Cities play a major role in tackling the COVID-19 pandemic as many measures are adopted at the scale of cities and involve adjustments to the way urban areas operate. Drawing from case studies across the globe, this book explores how the pandemic and the policies it has prompted have caused changes in the ways cities function.
The COVID-19 pandemic has drastically changed mobility behaviour. Many trips have been reduced due to the restrictions in everyday life, public transport has been shunned as a common means of transport, and in its place, there has been a shift to the private car as well as to walking and cycling. This article first analyses the developments and impacts of the pandemic on mobility. It then shows which new pathways transport policy and administration are taking to cope with the crisis.
The demand for bicycles is greater than ever: In the pandemic, many people discovered cycling as a means of transport. It's good for you as well as the climate - and it makes you happy. Why is that? Sophia Becker in conversation with flow magazine.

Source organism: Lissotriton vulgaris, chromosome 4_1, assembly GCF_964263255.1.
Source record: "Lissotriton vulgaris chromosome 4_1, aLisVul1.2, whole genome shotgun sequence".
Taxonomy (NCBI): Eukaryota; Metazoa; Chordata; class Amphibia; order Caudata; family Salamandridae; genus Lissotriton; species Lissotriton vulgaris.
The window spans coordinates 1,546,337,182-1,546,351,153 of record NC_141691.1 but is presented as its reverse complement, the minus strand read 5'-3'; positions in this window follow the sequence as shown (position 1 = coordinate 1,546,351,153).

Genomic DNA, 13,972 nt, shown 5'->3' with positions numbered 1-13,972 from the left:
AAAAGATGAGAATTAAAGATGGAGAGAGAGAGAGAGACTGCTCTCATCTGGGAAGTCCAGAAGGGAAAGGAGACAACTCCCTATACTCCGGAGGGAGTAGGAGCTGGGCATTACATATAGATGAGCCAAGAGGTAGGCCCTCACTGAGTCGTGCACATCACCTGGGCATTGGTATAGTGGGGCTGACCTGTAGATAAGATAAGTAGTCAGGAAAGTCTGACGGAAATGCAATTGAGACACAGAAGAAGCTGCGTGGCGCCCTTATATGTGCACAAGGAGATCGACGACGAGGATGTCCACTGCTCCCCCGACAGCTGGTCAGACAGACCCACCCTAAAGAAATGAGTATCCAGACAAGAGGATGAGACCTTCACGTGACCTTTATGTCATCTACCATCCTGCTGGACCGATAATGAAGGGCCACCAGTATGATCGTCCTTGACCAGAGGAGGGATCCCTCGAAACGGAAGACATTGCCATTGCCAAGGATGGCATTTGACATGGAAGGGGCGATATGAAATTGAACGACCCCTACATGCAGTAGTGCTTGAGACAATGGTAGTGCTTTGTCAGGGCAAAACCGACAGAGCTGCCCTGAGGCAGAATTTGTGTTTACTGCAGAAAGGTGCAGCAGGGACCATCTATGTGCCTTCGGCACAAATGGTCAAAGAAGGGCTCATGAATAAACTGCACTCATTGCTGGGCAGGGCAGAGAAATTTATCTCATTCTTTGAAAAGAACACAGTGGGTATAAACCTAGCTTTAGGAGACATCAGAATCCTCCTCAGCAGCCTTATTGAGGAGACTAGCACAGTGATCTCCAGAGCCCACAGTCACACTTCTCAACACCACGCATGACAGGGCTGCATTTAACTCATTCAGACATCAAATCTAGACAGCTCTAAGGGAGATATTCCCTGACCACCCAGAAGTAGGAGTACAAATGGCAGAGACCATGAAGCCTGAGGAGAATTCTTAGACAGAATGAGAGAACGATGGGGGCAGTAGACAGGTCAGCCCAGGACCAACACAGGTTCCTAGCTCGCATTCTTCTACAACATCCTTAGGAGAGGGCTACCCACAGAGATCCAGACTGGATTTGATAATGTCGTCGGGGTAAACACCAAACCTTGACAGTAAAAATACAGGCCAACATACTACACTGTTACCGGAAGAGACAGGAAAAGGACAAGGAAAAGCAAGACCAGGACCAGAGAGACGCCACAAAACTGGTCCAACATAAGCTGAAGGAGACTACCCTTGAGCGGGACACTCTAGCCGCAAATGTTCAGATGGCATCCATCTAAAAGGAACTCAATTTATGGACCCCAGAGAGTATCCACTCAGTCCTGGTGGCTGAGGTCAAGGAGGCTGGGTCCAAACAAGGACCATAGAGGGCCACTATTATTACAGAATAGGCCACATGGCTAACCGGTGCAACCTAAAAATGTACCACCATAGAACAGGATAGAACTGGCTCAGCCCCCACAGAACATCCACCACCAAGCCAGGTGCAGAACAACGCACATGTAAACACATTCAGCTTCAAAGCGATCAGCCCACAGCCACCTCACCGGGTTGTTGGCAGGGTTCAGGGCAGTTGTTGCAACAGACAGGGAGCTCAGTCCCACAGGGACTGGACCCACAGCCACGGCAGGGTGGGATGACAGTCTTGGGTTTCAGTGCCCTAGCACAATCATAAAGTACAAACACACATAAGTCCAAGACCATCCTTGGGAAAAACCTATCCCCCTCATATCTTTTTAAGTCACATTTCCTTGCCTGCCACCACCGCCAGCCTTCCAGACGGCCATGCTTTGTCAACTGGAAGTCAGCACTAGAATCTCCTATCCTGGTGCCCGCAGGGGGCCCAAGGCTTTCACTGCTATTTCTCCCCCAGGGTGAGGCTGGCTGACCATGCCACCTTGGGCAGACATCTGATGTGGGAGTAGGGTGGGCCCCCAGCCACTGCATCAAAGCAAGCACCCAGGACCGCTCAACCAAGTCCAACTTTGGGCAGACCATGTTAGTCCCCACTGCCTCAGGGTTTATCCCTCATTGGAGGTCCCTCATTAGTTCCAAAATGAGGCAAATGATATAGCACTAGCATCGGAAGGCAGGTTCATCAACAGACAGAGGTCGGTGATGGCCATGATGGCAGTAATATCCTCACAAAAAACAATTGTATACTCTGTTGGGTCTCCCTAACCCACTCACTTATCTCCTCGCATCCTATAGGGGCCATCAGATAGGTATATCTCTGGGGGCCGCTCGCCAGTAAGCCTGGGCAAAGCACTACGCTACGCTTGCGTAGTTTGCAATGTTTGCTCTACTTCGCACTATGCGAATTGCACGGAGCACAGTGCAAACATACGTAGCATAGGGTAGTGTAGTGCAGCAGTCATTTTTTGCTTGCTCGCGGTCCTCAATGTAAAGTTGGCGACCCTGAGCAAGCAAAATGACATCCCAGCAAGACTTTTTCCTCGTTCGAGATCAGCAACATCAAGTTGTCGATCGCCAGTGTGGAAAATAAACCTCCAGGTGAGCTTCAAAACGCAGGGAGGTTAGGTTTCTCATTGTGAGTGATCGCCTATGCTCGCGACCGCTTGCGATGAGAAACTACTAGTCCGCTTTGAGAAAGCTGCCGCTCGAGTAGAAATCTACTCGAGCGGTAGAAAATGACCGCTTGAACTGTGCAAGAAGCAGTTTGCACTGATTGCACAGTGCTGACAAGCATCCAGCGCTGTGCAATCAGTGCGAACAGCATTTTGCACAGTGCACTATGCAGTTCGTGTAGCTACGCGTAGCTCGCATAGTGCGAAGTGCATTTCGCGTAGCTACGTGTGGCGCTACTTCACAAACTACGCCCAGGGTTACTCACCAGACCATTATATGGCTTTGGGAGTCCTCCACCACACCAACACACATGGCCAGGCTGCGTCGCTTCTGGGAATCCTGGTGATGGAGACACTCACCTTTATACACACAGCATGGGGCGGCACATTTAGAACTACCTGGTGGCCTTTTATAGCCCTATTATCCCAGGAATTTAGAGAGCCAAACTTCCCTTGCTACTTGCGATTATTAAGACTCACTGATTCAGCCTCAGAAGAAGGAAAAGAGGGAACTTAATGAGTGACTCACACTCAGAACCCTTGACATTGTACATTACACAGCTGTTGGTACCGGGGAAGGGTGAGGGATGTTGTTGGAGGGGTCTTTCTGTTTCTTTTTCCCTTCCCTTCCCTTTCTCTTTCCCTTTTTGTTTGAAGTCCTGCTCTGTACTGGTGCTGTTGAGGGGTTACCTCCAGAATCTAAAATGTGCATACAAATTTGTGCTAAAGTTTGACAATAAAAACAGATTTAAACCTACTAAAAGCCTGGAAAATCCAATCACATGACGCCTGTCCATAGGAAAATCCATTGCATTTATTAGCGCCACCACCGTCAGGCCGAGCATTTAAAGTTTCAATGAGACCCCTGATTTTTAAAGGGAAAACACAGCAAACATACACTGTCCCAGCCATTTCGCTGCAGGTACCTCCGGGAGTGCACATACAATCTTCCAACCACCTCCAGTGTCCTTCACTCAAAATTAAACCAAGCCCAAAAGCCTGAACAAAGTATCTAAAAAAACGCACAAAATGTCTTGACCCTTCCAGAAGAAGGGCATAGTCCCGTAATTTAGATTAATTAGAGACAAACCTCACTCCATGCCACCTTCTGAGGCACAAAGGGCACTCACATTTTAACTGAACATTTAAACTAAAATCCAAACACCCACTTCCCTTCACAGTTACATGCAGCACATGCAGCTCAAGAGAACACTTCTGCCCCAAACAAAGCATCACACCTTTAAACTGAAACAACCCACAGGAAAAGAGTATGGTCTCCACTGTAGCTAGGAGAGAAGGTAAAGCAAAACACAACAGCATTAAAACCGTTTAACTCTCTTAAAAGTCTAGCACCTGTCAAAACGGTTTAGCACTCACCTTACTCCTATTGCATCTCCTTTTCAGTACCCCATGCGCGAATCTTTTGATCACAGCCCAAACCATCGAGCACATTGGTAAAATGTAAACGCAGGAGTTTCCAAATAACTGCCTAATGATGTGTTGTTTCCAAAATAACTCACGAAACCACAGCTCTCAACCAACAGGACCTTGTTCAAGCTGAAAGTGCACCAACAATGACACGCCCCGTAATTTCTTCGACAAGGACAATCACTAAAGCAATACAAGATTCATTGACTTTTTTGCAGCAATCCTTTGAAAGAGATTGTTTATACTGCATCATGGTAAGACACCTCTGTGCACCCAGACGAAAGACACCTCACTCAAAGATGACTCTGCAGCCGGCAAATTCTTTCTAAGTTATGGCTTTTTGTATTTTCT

It was one year ago that the first pop-up bike lane was established in Berlin at Hallesches Ufer. Many more followed - especially in the district Friedrichshain-Kreuzberg. Air quality measurements on Kottbusser Damm show that cyclists are now exposed to less air pollution in the form of nitrogen dioxide (NO₂) than before the pop-up bike lanes were set up - regardless of the pandemic.
The MODUS-COVID report of 05.02.2021 deals with the current contact reductions and possible slight relaxations. Sophia Becker contributed to the report, among other things to bring in a behavioural psychology perspective.
Sophia Becker was invited by the Swedish radio station Sveriges Radio to compare the transport policies of different European cities at the time of the Corona Crisis.